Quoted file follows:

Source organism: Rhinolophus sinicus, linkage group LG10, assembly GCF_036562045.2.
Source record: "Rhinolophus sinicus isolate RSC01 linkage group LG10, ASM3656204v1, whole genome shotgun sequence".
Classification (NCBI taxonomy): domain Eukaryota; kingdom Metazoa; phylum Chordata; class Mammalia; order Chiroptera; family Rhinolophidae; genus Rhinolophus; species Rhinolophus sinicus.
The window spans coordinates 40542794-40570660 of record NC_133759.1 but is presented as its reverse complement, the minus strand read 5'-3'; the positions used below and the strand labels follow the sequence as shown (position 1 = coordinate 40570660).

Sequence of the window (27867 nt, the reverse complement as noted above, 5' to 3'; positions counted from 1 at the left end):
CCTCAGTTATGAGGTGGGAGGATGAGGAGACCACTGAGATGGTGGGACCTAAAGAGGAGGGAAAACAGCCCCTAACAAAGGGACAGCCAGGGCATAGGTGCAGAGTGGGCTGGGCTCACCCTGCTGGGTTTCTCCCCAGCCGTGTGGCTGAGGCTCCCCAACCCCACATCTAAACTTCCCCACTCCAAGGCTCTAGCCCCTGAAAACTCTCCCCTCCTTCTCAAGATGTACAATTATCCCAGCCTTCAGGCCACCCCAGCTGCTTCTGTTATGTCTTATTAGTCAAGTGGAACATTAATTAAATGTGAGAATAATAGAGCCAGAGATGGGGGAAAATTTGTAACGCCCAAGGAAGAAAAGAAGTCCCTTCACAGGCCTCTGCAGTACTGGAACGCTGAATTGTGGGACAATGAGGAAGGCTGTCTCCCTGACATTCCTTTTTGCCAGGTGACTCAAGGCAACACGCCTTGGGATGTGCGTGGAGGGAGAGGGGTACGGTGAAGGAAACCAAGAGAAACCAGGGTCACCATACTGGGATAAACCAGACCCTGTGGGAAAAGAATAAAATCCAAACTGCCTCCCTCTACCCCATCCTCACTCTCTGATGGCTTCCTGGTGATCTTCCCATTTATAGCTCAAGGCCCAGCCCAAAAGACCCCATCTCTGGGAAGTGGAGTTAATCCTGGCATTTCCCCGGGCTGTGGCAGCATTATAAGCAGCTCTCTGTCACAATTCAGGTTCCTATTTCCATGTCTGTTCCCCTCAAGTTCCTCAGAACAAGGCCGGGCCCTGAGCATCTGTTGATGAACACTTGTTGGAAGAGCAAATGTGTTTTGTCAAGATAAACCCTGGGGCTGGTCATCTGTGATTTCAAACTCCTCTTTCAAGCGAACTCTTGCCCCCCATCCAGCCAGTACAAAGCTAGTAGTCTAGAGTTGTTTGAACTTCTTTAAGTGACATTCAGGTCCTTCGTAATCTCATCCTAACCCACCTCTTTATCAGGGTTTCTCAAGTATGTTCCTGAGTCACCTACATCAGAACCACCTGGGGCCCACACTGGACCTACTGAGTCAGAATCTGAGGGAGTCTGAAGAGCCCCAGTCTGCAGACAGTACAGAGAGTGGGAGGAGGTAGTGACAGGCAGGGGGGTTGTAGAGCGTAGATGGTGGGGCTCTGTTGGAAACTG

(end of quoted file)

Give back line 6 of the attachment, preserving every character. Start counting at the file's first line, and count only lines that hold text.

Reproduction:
CCTCAGTTATGAGGTGGGAGGATGAGGAGACCACTGAGATGGTGGGACCTAAAGAGGAGGGAAAACAGCCCCTAACAAAGGGACAGCCAGGGCATAGGTGCAGAGTGGGCTGGGCTCACCCTGCTGGGTTTCTCCCCAGCCGTGTGGCTGAGGCTCCCCAACCCCACATCTAAACTTCCCCACTCCAAGGCTCTAGCCCCTGAAAACTCTCCCCTCCTTCTCAAGATGTACAATTATCCCAGCCTTCAGGCCACCCCAGCTGCTTCTGTTATGTCTTATTAGTCAAGTGGAACATTAATTAAATGTGAGAATAATAGAGCCAGAGATGGGGGAAAATTTGTAACGCCCAAGGAAGAAAAGAAGTCCCTTCACAGGCCTCTGCAGTACTGGAACGCTGAATTGTGGGACAATGAGGAAGGCTGTCTCCCTGACATTCCTTTTTGCCAGGTGACTCAAGGCAACACGCCTTGGGATGTGCGTGGAGGGAGAGGGGTACGGTGAAGGAAACCAAGAGAAACCAGGGTCACCATACTGGGATAAACCAGACCCTGTGGGAAAAGAATAAAATCCAAACTGCCTCCCTCTACCCCATCCTCACTCTCTGATGGCTTCCTGGTGATCTTCCCATTTATAGCTCAAGGCCCAGCCCAAAAGACCCCATCTCTGGGAAGTGGAGTTAATCCTGGCATTTCCCCGGGCTGTGGCAGCATTATAAGCAGCTCTCTGTCACAATTCAGGTTCCTATTTCCATGTCTGTTCCCCTCAAGTTCCTCAGAACAAGGCCGGGCCCTGAGCATCTGTTGATGAACACTTGTTGGAAGAGCAAATGTGTTTTGTCAAGATAAACCCTGGGGCTGGTCATCTGTGATTTCAAACTCCTCTTTCAAGCGAACTCTTGCCCCCCATCCAGCCAGTACAAAGCTAGTAGTCTAGAGTTGTTTGAACTTCTTTAAGTGACATTCAGGTCCTTCGTAATCTCATCCTAACCCACCTCTTTATCAGGGTTTCTCAAGTATGTTCCTGAGTCACCTACATCAGAACCACCTGGGGCCCACACTGGACCTACTGAGTCAGAATCTGAGGGAGTCTGAAGAGCCCCAGTCTGCAGACAGTACAGAGAGTGGGAGGAGGTAGTGACAGGCAGGGGGGTTGTAGAGCGTAGATGGTGGGGCTCTGTTGGAAACTG